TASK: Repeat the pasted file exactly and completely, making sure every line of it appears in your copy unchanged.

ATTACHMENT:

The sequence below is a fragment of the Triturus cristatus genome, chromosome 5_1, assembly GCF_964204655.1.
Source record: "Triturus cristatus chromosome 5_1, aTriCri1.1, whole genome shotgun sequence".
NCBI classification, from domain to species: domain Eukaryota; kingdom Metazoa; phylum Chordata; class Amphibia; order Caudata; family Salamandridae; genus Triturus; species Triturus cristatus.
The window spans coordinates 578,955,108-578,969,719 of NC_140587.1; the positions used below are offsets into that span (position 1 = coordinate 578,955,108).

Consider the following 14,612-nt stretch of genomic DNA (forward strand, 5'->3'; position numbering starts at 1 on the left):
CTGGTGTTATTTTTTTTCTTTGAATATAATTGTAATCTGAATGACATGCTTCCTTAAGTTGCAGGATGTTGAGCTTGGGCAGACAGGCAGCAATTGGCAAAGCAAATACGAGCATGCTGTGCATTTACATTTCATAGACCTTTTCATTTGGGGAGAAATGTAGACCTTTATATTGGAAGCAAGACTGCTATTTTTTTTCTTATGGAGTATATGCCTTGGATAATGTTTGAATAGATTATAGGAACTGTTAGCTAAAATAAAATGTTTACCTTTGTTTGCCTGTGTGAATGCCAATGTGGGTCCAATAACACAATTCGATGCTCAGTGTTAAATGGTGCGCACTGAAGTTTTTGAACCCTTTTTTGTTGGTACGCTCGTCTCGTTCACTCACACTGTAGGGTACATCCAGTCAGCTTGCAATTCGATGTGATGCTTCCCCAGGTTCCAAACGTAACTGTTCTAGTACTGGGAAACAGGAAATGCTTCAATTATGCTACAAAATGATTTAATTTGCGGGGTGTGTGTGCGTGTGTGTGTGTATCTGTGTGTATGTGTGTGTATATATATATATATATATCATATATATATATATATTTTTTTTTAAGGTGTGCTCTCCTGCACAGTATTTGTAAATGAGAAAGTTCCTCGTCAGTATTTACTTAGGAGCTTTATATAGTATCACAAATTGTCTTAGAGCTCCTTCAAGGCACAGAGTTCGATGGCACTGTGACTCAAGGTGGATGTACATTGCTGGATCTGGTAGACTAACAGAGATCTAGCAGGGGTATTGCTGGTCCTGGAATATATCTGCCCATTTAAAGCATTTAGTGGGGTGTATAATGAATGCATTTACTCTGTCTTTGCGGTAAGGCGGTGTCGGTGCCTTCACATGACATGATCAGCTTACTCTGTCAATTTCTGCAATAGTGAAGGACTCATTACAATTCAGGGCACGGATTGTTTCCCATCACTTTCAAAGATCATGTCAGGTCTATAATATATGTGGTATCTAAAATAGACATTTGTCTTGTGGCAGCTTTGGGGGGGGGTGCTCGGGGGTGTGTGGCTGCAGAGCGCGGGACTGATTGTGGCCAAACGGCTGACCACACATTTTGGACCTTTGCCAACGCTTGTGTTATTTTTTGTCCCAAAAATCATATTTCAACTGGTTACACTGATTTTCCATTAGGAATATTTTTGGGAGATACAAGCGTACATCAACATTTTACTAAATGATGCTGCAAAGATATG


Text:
The sequence below is a fragment of the Triturus cristatus genome, chromosome 5_1, assembly GCF_964204655.1.
Source record: "Triturus cristatus chromosome 5_1, aTriCri1.1, whole genome shotgun sequence".
NCBI classification, from domain to species: domain Eukaryota; kingdom Metazoa; phylum Chordata; class Amphibia; order Caudata; family Salamandridae; genus Triturus; species Triturus cristatus.
The window spans coordinates 578,955,108-578,969,719 of NC_140587.1; the positions used below are offsets into that span (position 1 = coordinate 578,955,108).

Consider the following 14,612-nt stretch of genomic DNA (forward strand, 5'->3'; position numbering starts at 1 on the left):
CTGGTGTTATTTTTTTTCTTTGAATATAATTGTAATCTGAATGACATGCTTCCTTAAGTTGCAGGATGTTGAGCTTGGGCAGACAGGCAGCAATTGGCAAAGCAAATACGAGCATGCTGTGCATTTACATTTCATAGACCTTTTCATTTGGGGAGAAATGTAGACCTTTATATTGGAAGCAAGACTGCTATTTTTTTTCTTATGGAGTATATGCCTTGGATAATGTTTGAATAGATTATAGGAACTGTTAGCTAAAATAAAATGTTTACCTTTGTTTGCCTGTGTGAATGCCAATGTGGGTCCAATAACACAATTCGATGCTCAGTGTTAAATGGTGCGCACTGAAGTTTTTGAACCCTTTTTTGTTGGTACGCTCGTCTCGTTCACTCACACTGTAGGGTACATCCAGTCAGCTTGCAATTCGATGTGATGCTTCCCCAGGTTCCAAACGTAACTGTTCTAGTACTGGGAAACAGGAAATGCTTCAATTATGCTACAAAATGATTTAATTTGCGGGGTGTGTGTGCGTGTGTGTGTGTATCTGTGTGTATGTGTGTGTATATATATATATATATATCATATATATATATATATTTTTTTTTAAGGTGTGCTCTCCTGCACAGTATTTGTAAATGAGAAAGTTCCTCGTCAGTATTTACTTAGGAGCTTTATATAGTATCACAAATTGTCTTAGAGCTCCTTCAAGGCACAGAGTTCGATGGCACTGTGACTCAAGGTGGATGTACATTGCTGGATCTGGTAGACTAACAGAGATCTAGCAGGGGTATTGCTGGTCCTGGAATATATCTGCCCATTTAAAGCATTTAGTGGGGTGTATAATGAATGCATTTACTCTGTCTTTGCGGTAAGGCGGTGTCGGTGCCTTCACATGACATGATCAGCTTACTCTGTCAATTTCTGCAATAGTGAAGGACTCATTACAATTCAGGGCACGGATTGTTTCCCATCACTTTCAAAGATCATGTCAGGTCTATAATATATGTGGTATCTAAAATAGACATTTGTCTTGTGGCAGCTTTGGGGGGGGGTGCTCGGGGGTGTGTGGCTGCAGAGCGCGGGACTGATTGTGGCCAAACGGCTGACCACACATTTTGGACCTTTGCCAACGCTTGTGTTATTTTTTGTCCCAAAAATCATATTTCAACTGGTTACACTGATTTTCCATTAGGAATATTTTTGGGAGATACAAGCGTACATCAACATTTTACTAAATGATGCTGCAAAGATATG